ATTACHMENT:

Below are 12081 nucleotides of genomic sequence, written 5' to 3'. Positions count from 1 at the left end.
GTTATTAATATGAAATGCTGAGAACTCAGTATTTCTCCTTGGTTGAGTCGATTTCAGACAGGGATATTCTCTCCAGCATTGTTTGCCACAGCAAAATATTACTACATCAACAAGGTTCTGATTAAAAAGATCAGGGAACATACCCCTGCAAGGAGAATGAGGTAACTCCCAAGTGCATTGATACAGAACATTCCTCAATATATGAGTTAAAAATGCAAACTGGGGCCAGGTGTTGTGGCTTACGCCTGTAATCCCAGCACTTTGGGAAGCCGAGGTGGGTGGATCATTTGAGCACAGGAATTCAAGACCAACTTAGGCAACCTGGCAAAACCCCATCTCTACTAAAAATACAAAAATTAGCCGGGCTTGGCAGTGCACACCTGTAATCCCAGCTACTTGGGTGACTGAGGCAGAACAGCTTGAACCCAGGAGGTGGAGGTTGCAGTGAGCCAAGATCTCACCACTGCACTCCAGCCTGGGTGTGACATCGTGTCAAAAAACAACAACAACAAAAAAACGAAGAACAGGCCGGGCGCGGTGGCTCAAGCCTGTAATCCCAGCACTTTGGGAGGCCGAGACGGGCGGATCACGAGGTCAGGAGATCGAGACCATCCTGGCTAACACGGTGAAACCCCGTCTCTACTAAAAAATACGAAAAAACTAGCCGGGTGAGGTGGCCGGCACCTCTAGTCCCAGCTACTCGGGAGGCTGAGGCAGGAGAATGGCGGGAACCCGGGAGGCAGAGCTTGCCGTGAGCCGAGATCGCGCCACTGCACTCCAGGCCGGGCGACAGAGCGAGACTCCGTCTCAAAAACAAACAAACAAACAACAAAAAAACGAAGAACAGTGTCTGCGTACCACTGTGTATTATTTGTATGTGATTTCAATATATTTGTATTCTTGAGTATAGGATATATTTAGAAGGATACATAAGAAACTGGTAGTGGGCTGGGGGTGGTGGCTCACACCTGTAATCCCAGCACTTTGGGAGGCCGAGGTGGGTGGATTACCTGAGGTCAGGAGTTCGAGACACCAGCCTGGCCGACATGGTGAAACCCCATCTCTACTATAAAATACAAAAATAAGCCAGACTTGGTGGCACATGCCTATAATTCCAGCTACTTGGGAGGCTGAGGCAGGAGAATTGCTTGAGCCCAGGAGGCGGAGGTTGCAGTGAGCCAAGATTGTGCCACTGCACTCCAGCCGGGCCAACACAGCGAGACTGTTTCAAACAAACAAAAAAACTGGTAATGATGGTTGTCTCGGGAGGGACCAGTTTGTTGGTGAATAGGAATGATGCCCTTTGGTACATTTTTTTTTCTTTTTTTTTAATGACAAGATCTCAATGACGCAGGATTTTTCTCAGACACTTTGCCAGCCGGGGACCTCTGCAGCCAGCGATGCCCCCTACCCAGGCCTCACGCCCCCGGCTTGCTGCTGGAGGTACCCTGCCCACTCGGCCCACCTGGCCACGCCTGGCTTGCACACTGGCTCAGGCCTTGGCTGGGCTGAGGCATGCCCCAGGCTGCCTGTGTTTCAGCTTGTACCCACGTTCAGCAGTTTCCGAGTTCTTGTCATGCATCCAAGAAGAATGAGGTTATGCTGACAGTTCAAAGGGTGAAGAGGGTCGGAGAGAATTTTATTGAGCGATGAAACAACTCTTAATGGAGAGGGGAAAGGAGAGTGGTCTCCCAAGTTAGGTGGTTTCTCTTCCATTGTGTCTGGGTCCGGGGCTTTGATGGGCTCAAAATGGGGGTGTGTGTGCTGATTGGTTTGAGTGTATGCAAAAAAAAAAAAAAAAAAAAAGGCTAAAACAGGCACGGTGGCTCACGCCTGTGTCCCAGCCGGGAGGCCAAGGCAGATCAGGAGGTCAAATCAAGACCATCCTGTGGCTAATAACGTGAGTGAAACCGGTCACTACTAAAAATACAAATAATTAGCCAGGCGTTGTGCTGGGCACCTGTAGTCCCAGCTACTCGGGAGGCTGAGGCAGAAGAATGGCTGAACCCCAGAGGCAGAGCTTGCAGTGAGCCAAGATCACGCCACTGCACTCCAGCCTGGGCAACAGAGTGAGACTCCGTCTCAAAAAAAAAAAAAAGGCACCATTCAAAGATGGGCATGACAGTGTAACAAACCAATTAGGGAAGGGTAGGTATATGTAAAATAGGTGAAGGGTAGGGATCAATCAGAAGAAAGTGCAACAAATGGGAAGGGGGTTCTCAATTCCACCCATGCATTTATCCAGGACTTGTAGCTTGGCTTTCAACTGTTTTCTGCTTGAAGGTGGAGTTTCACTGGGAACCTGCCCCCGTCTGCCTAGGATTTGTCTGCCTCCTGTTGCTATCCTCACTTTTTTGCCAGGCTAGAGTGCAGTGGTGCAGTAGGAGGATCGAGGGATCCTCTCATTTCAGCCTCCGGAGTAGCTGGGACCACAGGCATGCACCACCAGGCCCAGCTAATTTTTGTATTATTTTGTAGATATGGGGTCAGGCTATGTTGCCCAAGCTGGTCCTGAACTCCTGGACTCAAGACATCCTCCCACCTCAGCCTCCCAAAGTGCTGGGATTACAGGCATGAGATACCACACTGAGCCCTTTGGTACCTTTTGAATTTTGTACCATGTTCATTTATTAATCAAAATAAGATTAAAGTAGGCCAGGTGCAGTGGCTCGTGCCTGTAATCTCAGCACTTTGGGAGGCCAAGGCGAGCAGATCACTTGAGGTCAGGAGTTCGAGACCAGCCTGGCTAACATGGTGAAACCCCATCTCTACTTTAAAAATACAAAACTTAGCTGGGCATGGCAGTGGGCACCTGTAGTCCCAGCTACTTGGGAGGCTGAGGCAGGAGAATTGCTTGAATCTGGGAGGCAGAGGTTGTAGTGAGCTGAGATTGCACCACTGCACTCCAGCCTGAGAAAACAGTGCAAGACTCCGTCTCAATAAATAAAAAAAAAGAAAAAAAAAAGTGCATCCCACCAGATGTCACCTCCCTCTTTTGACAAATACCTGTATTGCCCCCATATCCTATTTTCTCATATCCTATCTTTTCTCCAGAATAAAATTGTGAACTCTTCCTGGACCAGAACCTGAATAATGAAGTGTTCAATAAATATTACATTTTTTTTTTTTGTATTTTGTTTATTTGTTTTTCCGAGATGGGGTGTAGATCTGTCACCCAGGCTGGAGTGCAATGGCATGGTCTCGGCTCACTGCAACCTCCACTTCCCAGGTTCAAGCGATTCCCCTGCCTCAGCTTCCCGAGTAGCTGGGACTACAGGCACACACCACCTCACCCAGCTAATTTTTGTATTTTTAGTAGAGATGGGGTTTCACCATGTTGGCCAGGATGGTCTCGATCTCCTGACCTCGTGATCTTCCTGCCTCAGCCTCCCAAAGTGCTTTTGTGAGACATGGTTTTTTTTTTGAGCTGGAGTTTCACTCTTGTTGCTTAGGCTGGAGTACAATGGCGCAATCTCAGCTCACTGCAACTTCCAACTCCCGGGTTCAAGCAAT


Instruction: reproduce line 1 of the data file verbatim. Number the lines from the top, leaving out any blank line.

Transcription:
Below are 12081 nucleotides of genomic sequence, written 5' to 3'. Positions count from 1 at the left end.